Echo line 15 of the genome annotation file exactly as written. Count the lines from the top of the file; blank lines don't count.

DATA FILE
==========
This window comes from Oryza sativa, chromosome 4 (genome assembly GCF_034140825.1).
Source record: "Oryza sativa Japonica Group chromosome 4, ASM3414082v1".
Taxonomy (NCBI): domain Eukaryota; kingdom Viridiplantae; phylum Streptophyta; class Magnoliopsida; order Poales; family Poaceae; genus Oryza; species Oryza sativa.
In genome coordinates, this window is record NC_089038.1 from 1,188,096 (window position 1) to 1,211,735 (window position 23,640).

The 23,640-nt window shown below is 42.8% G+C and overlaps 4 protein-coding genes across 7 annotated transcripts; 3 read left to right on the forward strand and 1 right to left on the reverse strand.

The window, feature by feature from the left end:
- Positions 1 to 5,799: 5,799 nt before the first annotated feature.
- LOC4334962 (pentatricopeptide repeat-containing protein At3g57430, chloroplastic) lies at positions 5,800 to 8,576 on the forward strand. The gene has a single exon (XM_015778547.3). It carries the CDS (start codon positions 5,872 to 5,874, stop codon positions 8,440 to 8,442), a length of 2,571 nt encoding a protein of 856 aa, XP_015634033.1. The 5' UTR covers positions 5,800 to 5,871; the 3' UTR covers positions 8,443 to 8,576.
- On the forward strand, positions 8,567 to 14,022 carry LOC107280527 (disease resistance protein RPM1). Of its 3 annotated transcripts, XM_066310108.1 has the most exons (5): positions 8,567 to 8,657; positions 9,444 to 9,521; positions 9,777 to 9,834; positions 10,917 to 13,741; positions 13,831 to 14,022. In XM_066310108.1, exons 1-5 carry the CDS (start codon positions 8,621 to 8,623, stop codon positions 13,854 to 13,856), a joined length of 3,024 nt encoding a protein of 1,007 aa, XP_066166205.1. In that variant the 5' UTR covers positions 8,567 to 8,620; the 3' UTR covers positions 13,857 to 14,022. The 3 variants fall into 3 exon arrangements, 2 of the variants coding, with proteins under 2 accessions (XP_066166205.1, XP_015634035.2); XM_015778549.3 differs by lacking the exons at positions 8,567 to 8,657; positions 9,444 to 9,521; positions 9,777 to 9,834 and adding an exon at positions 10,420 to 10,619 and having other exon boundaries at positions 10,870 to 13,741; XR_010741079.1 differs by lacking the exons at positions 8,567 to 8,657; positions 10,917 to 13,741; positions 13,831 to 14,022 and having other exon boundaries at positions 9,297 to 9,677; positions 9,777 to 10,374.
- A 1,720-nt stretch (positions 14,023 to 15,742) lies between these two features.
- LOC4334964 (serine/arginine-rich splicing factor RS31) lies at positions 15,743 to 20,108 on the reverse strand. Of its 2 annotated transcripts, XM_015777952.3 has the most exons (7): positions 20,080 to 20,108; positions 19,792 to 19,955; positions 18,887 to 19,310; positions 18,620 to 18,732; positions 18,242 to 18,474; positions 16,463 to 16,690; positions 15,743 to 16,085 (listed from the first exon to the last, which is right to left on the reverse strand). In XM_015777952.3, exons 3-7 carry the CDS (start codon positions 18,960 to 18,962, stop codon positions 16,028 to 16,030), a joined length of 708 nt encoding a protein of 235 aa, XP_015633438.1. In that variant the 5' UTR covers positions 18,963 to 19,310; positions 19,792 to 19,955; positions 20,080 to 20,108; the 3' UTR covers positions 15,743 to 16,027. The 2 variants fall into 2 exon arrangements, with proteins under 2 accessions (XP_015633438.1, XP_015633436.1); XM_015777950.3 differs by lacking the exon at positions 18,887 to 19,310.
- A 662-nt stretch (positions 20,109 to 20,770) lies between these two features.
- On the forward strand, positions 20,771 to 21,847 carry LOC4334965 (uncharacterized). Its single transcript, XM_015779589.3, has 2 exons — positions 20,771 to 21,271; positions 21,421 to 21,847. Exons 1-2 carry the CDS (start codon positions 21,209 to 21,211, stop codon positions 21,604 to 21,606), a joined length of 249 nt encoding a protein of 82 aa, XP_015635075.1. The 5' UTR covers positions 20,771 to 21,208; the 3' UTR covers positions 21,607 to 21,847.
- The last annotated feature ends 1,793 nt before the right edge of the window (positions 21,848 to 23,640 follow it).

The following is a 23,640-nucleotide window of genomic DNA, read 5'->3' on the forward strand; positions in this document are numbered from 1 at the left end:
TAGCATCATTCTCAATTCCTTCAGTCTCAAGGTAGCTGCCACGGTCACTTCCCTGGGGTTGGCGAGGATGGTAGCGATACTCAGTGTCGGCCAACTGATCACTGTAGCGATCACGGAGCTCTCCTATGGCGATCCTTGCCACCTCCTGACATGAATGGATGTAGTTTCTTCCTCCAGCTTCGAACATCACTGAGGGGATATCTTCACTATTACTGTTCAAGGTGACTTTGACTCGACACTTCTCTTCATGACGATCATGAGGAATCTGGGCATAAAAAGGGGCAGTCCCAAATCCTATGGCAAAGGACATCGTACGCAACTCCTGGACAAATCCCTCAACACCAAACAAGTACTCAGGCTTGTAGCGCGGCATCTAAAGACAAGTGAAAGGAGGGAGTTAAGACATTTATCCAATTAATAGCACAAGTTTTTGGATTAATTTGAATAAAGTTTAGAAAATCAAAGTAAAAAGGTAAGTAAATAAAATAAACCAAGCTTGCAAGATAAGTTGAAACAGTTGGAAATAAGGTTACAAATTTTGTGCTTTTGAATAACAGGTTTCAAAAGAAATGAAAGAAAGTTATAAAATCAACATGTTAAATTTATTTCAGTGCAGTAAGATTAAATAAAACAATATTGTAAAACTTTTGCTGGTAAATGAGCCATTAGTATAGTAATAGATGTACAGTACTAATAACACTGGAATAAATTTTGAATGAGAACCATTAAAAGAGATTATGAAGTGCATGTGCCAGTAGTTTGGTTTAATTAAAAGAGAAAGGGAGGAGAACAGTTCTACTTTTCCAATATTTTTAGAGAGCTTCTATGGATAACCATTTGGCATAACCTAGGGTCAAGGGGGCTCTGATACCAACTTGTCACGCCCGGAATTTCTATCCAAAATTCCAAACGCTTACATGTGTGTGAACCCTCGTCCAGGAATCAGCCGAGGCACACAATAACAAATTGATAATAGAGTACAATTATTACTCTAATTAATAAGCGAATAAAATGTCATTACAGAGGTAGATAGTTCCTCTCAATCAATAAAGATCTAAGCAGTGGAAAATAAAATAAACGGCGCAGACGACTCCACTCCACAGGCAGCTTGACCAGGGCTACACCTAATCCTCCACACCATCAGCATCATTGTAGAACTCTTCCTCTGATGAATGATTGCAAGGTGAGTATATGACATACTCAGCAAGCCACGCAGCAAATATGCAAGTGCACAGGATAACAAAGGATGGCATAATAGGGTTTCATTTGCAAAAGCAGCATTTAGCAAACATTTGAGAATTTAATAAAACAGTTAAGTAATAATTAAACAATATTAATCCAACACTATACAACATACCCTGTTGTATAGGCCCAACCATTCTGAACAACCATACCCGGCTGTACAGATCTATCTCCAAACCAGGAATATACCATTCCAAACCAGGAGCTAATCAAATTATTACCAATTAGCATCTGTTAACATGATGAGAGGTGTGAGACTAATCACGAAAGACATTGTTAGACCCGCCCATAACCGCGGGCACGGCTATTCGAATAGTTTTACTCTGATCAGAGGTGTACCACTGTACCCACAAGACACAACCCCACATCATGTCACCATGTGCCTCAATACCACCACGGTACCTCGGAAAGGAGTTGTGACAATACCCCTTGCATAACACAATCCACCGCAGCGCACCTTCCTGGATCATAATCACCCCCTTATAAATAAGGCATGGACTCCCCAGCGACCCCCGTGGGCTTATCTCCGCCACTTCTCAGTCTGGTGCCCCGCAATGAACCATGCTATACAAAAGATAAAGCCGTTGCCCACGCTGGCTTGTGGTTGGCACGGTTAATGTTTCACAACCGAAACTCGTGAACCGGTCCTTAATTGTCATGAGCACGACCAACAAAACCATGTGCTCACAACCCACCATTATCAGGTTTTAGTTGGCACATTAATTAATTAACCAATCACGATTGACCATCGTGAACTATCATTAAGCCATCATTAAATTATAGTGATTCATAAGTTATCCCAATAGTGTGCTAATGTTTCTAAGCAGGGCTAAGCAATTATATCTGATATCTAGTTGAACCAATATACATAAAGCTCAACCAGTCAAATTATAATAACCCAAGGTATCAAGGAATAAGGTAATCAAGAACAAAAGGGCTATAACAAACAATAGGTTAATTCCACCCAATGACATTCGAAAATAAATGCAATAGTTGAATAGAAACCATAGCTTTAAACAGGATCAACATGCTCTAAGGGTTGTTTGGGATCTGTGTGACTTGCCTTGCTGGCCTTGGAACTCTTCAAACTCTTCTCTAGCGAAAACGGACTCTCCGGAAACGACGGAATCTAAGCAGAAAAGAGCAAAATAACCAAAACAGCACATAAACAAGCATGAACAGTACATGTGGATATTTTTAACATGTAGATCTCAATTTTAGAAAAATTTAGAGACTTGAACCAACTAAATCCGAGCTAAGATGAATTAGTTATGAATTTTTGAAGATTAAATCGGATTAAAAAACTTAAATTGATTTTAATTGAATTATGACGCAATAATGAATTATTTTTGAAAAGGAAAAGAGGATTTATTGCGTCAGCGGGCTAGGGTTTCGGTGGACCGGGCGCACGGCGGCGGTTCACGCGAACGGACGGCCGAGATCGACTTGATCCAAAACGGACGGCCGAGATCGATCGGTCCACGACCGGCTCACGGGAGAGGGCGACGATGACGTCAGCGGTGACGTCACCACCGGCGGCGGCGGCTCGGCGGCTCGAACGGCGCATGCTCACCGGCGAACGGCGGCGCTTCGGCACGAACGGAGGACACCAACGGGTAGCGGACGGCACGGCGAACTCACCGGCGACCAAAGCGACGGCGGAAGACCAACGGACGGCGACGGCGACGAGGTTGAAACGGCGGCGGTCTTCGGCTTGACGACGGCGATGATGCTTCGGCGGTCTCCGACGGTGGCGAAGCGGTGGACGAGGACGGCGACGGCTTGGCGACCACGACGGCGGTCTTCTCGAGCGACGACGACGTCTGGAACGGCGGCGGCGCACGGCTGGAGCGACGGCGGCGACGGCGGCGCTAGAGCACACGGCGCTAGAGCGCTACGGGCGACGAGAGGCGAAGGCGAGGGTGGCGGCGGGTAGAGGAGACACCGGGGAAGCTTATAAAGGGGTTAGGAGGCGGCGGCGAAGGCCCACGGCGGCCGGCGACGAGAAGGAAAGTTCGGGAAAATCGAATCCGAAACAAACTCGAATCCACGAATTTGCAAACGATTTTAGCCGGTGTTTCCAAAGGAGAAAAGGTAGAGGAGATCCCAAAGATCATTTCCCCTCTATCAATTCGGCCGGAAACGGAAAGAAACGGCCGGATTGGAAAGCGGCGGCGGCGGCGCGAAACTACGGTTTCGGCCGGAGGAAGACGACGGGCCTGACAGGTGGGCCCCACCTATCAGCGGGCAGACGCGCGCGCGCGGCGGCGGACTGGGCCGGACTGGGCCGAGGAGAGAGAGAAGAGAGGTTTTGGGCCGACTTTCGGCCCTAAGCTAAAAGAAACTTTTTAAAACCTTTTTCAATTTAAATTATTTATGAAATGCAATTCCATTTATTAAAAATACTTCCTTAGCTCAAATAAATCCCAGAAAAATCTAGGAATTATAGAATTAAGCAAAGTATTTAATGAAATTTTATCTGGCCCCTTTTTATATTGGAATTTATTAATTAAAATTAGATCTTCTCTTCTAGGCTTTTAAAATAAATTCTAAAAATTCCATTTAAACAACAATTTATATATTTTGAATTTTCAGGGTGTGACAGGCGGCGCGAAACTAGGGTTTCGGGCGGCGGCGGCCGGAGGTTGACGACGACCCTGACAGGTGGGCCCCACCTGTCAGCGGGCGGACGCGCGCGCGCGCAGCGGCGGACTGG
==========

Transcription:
The following is a 23,640-nucleotide window of genomic DNA, read 5'->3' on the forward strand; positions in this document are numbered from 1 at the left end: